Awards aside, there always seems to be a reason for Writing department faculty, students and alumni to appear in the media. Here’s a quick roundup of who spoke to whom about what this fall.
Recent City of Victoria Butler Book Prize winner Madeline Sonik was selected to be a “human book” in the Greater Victoria Public Library’s inaugural Human Library Project this fall. Sonik “book” topic was “Creative Being”, and she was also featured in Alisa Gordaneer’s “State of the Arts” column in the November 2012 issue of Boulevard magazine on the same topic—which also happens to be the title of the first-year Fine Arts course she has taught. (To read the article, click here and scan to page 30.)
Looking at other print media, in this Victoria News article about female journalists, Acting Dean of Fine Arts Lynne Van Luven speaks about her years as a community reporter in the 1970s. Van Luven has watched the details of the job change over the years, but she’s seen the difficulties remain the same.
Writing grad and previous City of Victoria Butler Book Prize winner Deborah Willis earned some nice coverage from the Calgary Herald as the new writer-in-residence for the University of Calgary’s Distinguished Writers Program, which will allow her to divide her time between writing and consulting other writers about their manuscripts. And Writing instructor Matthew Hooton was once again a judge in the Times Colonist‘s annual So You Think You Can Write contest . . . which, ironically, was won by Nick Clewley, UVic’s interim Director of Marketing.
Writing MFA student Connor Gaston attracted a fair bit of attention himself this fall, thanks to his short film Bardo Light being accepted at the Toronto International Film Festival and another short film, Stuck, appearing at the Whistler Film Festival. TIFF programmer Magali Simard described Bardo Light as “a modern-day chiller that merges Mary Shelley with the Tibetan Book of the Dead, [this] is a bold and unique experience.” Listen to this podcast with him from CBC’s All Points West, or read this piece about him from UVic’s Ring. You can also read his “Adventures of TIFF First-Timer” on the Coastal Spectator blog. (“I received the magic phone call and an invitation to premiere my latest short, Bardo Light, at the Toronto International Film Festival . . . I felt like the prettiest girl at the dance.”)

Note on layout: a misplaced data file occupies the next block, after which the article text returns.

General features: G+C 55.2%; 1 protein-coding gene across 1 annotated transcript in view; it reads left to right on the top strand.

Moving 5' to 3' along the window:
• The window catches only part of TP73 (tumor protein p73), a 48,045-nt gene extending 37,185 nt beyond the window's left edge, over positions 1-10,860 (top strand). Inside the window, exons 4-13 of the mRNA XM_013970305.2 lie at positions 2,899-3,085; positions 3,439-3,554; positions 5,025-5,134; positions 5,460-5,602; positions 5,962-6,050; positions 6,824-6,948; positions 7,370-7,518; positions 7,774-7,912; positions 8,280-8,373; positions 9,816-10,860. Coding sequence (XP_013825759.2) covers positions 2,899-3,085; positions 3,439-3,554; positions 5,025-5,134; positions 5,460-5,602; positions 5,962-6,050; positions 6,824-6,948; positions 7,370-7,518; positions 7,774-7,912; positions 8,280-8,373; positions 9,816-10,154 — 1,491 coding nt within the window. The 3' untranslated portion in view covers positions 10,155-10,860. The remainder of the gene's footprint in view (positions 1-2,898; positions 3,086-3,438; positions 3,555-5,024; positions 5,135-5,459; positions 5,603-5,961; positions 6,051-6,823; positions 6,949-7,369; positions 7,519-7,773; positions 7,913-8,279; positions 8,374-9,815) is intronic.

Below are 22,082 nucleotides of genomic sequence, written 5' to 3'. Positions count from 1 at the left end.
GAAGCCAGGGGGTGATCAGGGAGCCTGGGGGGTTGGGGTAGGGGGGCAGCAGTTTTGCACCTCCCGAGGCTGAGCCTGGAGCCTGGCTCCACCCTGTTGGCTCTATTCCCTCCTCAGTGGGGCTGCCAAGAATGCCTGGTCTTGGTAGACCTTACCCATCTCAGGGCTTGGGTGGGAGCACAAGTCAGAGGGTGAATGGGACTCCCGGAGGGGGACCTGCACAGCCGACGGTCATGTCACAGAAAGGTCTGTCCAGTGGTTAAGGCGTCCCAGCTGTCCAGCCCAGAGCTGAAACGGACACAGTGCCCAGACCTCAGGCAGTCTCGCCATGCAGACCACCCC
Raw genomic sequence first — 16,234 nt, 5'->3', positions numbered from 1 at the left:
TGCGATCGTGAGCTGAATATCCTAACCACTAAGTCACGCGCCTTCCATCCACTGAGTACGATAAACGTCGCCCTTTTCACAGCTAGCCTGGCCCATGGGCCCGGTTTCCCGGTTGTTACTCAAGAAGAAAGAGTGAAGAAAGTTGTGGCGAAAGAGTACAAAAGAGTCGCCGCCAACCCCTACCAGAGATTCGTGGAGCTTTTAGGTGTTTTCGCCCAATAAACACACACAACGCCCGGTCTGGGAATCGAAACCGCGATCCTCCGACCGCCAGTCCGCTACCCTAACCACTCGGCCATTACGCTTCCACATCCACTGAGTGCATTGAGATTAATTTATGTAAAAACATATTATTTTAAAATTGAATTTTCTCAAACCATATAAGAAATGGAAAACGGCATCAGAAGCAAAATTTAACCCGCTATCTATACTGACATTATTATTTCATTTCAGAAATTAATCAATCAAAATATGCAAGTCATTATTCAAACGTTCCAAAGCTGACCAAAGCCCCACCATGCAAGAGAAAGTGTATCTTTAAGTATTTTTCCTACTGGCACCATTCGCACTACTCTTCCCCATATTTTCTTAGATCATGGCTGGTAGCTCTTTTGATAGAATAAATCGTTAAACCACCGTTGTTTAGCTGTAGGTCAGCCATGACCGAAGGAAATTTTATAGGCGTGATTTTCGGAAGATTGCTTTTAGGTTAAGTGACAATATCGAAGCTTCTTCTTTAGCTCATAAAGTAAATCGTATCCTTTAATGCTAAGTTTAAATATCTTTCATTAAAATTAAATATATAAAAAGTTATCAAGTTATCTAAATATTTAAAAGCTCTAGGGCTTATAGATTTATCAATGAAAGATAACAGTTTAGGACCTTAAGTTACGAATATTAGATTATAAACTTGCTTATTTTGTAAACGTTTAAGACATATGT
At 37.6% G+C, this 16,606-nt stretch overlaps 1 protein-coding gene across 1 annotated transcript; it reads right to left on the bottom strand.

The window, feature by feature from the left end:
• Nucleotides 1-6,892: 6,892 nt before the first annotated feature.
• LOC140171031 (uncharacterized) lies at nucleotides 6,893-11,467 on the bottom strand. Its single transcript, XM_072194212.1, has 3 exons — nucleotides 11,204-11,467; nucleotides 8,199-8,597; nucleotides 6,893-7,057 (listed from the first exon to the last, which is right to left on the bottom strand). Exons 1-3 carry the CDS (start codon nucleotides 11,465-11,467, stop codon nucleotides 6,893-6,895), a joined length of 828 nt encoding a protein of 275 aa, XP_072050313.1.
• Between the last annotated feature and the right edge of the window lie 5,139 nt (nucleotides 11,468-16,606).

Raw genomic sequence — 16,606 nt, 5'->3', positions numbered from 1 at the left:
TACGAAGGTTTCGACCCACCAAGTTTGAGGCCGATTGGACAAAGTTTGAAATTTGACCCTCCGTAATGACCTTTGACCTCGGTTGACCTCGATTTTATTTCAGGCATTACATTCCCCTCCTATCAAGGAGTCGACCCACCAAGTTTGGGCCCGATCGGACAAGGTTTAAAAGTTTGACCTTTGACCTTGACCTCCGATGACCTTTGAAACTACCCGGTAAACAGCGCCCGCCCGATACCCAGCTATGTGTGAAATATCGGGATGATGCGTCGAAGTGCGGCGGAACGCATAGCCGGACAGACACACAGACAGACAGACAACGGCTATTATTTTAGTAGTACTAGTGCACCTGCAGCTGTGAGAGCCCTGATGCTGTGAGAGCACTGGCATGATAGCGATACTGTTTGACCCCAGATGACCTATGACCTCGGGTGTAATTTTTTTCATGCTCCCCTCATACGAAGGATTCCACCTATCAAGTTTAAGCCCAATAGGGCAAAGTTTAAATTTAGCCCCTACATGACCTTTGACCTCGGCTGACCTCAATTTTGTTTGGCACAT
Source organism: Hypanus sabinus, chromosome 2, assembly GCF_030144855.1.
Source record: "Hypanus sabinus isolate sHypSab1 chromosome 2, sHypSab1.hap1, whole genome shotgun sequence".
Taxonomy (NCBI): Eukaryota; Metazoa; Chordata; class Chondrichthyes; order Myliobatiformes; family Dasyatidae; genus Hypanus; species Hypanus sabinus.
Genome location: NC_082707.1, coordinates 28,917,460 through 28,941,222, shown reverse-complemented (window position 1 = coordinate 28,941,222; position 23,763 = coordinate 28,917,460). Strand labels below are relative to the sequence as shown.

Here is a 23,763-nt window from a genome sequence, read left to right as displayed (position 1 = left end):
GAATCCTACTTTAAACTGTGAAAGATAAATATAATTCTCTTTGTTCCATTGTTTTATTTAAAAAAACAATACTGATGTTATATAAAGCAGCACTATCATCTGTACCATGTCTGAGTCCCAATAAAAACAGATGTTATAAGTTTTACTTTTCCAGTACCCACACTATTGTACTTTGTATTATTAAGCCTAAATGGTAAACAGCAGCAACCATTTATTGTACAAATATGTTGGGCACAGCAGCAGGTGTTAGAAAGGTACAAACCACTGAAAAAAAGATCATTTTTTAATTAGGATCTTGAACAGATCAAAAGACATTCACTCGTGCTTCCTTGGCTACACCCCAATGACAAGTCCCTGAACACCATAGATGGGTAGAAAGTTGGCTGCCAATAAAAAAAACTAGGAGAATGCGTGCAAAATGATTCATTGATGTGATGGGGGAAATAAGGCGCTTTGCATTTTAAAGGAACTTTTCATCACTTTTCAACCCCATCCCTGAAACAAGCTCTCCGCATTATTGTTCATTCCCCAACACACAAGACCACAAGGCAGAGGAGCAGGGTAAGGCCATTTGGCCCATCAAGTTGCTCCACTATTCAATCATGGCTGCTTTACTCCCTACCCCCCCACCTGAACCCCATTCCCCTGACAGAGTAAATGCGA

Speaking of which, if you haven’t had a look at Coastal Spectator lately, click on over and spend some time perusing it. There’s a lot of fresh content in this Faculty of Fine Arts-sponsored local arts review site that covers books, film, music, art, theatre and so much more.
The Department of Writing was well-represented at the first annual Victoria Writers Festival in October at Camosun College. Among the many writers featured at the popular event were a number of UVic instructors or alumni including Esi Edugyan, Steven Price, Tim Lilburn, Melanie Siebert, Susan Musgrave, Christin Geall, Matthew Hooton, Madeline Sonik, Yasuko Thanh,David Leach and Bill Gaston. Writing instructor John Gould was also one of the organizers. Here’s hoping the event comes back even stronger in 2013!
While admittedly only tangentially connected to the Department of Writing, it’s worth noting the recent CBC Radio coverage of The Malahat Review‘s east/west literary project with The Fiddlehead. CBC’s Jennifer Chrumka also has a regular feature on local culture called “State of the Arts”, and in this podcast she speaks with Malahat editor John Barton.
Chrumka also spoke with Writing professor Lee Henderson about the changes to, and popularity of, graphic novels in this podcast. It was hooked to his presentation of Guelph-based cartoonist and graphic novelist Marc Bell at the regular Open Word: Readings and Ideas author series at Open Space.
The online queer literary magazine Plenitude—a project by Writing student Andrea Routely—continues to get nice notices since its summer 2012 launch. Recently, they picked up a glowing review from biggie American site Autostraddle (billed as “The World’s Most Popular Independently-Owned Website for Lesbian, Bisexual and Queer Women”). Autostraddle notes that “Plentitude stands out among queer publications by, first and foremost, defining queer literature as literature simply created by LGBTTQI people . . . Plentitude is simply publishing good work by queer people. The topic pool is immediately diversified and expanded and yet, somehow, is still relevant.”
Finally, the Globe & Mail quoted Department of Writing chair Bill Gaston in their October piece about the number of writing dept graduates flooding the Can-lit shelves . . . which I would quote to you if their bloody new paywall didn’t stop me from actually reading the article.